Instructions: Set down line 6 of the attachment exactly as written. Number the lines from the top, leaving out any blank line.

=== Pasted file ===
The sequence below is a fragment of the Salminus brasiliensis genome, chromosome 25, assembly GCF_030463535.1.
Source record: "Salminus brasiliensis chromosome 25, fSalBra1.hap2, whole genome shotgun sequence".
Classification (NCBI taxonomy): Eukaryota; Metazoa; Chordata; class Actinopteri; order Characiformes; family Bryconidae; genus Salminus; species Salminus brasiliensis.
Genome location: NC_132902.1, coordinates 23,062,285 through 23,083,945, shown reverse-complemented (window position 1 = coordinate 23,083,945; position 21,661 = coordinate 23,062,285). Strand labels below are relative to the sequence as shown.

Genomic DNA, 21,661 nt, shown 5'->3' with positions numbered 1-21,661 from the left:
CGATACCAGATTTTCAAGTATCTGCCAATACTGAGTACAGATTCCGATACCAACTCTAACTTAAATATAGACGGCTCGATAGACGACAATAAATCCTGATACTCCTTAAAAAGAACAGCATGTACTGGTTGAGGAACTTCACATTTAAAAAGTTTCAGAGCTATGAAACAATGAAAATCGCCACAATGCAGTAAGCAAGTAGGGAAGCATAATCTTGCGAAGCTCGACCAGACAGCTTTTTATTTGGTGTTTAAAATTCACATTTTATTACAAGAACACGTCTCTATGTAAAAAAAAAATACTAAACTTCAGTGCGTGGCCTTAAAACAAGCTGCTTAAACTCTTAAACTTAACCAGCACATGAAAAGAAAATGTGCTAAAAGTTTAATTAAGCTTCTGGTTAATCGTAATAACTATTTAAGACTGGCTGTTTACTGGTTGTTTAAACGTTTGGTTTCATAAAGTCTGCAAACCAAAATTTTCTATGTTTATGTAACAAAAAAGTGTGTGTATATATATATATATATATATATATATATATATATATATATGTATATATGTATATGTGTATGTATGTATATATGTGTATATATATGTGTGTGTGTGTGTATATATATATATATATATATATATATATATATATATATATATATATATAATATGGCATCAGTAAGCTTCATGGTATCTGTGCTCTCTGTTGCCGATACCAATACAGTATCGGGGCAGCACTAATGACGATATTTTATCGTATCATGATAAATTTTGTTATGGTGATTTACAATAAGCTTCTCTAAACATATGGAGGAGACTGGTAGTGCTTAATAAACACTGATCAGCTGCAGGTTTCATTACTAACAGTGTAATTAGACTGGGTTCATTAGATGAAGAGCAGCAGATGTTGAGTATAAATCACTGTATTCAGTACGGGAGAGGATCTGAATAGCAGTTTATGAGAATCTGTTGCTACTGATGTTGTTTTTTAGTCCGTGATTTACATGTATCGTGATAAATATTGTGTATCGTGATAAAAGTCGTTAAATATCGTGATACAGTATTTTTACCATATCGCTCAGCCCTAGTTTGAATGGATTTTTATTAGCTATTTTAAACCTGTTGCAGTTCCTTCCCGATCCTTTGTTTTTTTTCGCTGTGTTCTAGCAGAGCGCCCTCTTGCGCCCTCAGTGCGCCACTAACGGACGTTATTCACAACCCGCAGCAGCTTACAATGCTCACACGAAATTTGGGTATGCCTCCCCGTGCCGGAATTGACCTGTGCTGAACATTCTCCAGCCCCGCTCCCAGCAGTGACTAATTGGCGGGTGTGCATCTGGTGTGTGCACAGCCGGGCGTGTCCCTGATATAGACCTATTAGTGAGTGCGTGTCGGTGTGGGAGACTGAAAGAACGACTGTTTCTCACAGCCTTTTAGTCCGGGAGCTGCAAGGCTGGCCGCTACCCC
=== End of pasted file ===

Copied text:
CGATACCAGATTTTCAAGTATCTGCCAATACTGAGTACAGATTCCGATACCAACTCTAACTTAAATATAGACGGCTCGATAGACGACAATAAATCCTGATACTCCTTAAAAAGAACAGCATGTACTGGTTGAGGAACTTCACATTTAAAAAGTTTCAGAGCTATGAAACAATGAAAATCGCCACAATGCAGTAAGCAAGTAGGGAAGCATAATCTTGCGAAGCTCGACCAGACAGCTTTTTATTTGGTGTTTAAAATTCACATTTTATTACAAGAACACGTCTCTATGTAAAAAAAAAATACTAAACTTCAGTGCGTGGCCTTAAAACAAGCTGCTTAAACTCTTAAACTTAACCAGCACATGAAAAGAAAATGTGCTAAAAGTTTAATTAAGCTTCTGGTTAATCGTAATAACTATTTAAGACTGGCTGTTTACTGGTTGTTTAAACGTTTGGTTTCATAAAGTCTGCAAACCAAAATTTTCTATGTTTATGTAACAAAAAAGTGTGTGTATATATATATATATATATATATATATATATATATATATATGTATATATGTATATGTGTATGTATGTATATATGTGTATATATATGTGTGTGTGTGTGTATATATATATATATATATATATATATATATATATATATATATATATATAATATGGCATCAGTAAGCTTCATGGTATCTGTGCTCTCTGTTGCCGATACCAATACAGTATCGGGGCAGCACTAATGACGATATTTTATCGTATCATGATAAATTTTGTTATGGTGATTTACAATAAGCTTCTCTAAACATATGGAGGAGACTGGTAGTGCTTAATAAACACTGATCAGCTGCAGGTTTCATTACTAACAGTGTAATTAGACTGGGTTCATTAGATGAAGAGCAGCAGATGTTGAGTATAAATCACTGTATTCAGTACGGGAGAGGATCTGAATAGCAGTTTATGAGAATCTGTTGCTACTGATGTTGTTTTTTAGTCCGTGATTTACATGTATCGTGATAAATATTGTGTATCGTGATAAAAGTCGTTAAATATCGTGATACAGTATTTTTACCATATCGCTCAGCCCTAGTTTGAATGGATTTTTATTAGCTATTTTAAACCTGTTGCAGTTCCTTCCCGATCCTTTGTTTTTTTTCGCTGTGTTCTAGCAGAGCGCCCTCTTGCGCCCTCAGTGCGCCACTAACGGACGTTATTCACAACCCGCAGCAGCTTACAATGCTCACACGAAATTTGGGTATGCCTCCCCGTGCCGGAATTGACCTGTGCTGAACATTCTCCAGCCCCGCTCCCAGCAGTGACTAATTGGCGGGTGTGCATCTGGTGTGTGCACAGCCGGGCGTGTCCCTGATATAGACCTATTAGTGAGTGCGTGTCGGTGTGGGAGACTGAAAGAACGACTGTTTCTCACAGCCTTTTAGTCCGGGAGCTGCAAGGCTGGCCGCTACCCC